Humans evolved to move, not to be sedentary as our culture so widely encourages through work environments and human connection being limited to virtual space. Movement, or lack thereof, has just as much effect on your overall well-being as nourishment. We grew as a species to collect our food and carry out chores without the luxury of machines or other people doing it for us. Movement was built into the cultures our bodies evolved through. Carving out time to move into our daily routine can help compensate for the more sedentary lifestyle our culture succumbs to.
Rest after strenuous exercise / activity
Stillness and Meditation
For those of you looking for a panacea, start with sleep. Sleep is the time when your body does a majority of its restorative maintenance. Your body is able to repair damage, detoxify, fortify and strengthen your immune system, hormones and neurotransmitters are given a chance to come back into balance, and your musculoskeletal system is given a much need chance to relax and let go of any tension held throughout the day.
When you don't get enough sleep, your body doesn’t have enough time to engage in this restorative maintenance. With chronic sleep deprivation, our body begins to deteriorate and all major areas of our health start to break down.
On the other hand, getting extra rest when you’re sick or recovering from strenuous activity, you will recover more quickly and be able to get back out and enjoy the activities you are passionate about.
And let’s not forget, sleep is also a time where humans dream, where one can be completely immersed in one’s unconscious. And in my conception of the psyche, the unconscious is what connects us to literally everything.
A lot of people use the image of islands as their ‘waking’ consciousness and the ocean beneath that connects these islands together. Sleep is a time of dreaming, of being immersed in that ocean.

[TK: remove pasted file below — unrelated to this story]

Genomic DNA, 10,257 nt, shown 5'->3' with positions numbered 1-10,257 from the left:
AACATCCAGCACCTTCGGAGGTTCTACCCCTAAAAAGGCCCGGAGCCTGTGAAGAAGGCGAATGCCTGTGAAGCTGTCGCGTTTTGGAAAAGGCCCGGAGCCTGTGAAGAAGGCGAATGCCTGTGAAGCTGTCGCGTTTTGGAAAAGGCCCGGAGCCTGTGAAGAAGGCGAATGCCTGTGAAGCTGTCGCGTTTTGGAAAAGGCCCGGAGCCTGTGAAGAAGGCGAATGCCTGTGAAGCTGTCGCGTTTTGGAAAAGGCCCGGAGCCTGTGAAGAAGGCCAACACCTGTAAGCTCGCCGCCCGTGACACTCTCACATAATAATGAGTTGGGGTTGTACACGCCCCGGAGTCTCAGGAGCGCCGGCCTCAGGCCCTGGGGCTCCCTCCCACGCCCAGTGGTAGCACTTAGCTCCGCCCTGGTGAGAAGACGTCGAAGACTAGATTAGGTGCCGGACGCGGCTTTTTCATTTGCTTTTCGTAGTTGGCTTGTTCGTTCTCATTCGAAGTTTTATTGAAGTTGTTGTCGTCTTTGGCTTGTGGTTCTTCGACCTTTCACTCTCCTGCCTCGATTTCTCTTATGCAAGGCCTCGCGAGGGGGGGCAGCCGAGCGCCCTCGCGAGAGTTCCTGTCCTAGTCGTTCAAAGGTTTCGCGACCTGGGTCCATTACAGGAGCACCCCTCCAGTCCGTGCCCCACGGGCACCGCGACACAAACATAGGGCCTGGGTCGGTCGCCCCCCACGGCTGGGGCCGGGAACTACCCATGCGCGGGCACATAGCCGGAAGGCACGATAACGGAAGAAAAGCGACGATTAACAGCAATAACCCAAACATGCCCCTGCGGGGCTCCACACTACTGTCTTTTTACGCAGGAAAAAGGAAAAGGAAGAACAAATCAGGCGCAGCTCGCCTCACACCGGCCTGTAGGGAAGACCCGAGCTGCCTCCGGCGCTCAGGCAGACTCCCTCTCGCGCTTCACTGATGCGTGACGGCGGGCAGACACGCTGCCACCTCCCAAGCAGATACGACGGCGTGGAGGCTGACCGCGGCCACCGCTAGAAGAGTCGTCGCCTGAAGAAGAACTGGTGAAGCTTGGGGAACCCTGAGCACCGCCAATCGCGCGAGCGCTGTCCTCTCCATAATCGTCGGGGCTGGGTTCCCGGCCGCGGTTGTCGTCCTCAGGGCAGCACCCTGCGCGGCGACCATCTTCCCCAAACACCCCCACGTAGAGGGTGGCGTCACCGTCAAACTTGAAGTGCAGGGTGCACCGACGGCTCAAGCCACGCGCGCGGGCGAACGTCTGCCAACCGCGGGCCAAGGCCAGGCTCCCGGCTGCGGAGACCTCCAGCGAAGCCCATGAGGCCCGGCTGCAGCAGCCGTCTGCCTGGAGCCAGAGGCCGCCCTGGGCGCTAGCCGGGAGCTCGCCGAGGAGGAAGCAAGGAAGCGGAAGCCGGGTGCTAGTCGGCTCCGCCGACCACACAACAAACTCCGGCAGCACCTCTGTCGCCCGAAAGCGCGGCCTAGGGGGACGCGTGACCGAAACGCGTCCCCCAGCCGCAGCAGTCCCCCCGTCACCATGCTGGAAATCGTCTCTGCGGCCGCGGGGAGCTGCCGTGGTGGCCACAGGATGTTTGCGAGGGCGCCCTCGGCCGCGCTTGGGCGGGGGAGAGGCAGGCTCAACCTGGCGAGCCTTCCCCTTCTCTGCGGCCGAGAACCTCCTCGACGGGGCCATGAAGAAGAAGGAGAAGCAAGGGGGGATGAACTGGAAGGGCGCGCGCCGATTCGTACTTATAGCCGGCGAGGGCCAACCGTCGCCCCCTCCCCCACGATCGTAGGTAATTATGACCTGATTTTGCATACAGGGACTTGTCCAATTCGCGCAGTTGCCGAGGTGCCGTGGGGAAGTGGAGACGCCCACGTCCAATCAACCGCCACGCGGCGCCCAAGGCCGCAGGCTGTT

Herbalist Stephen Buhner offers this: “Dreaming is a basic need like food, clothing, shelter, or touch. The historian of religions, Mircea Eliade, comments that
One of the four phases of sleep is called REM (Rapid Eye Movement); it is the only phase during which the sleeping person dreams. The following experiments were done: Volunteers were prevented from staying in the REM phase, but were permitted to sleep. In other words, they could sleep, but it wasn’t possible for them to dream. Consequence: the following night, the persons deprived of REM tried to dream as much as possible, and if they were again prevented from doing so, they proved nervous, irritable, and melancholy during the day. And finally, when their sleep was no longer bothered, they gave themselves over to veritable “orgies of Rapid Eye Movement sleep,'' as if they were avid to recover everything they had lost during the preceding nights… These experiments… confirm the organic need of man to dream…[Man]--any man--is continually fascinated by the chronicling of the world, that is, by what happens in his world or in his own soul. He longs to find out how life is conceived, how destiny is manifest--in a word, in what circumstances the impossible becomes possible, and what are the limits of the possible.
Dreaming is necessary because human beings have an innate need to make sense of things, to understand who and what they are, to continually process and interweave the meanings they encounter each day into the fabric of their lives… The purpose of dreaming is to allow the unconscious mind to work with the meanings of one's life, both interior and exterior. By this process a person integrates meaning into the fabric of his character, his life takes on a more and more meaning as time goes by, he deepens--becomes less shallow, more alive and real.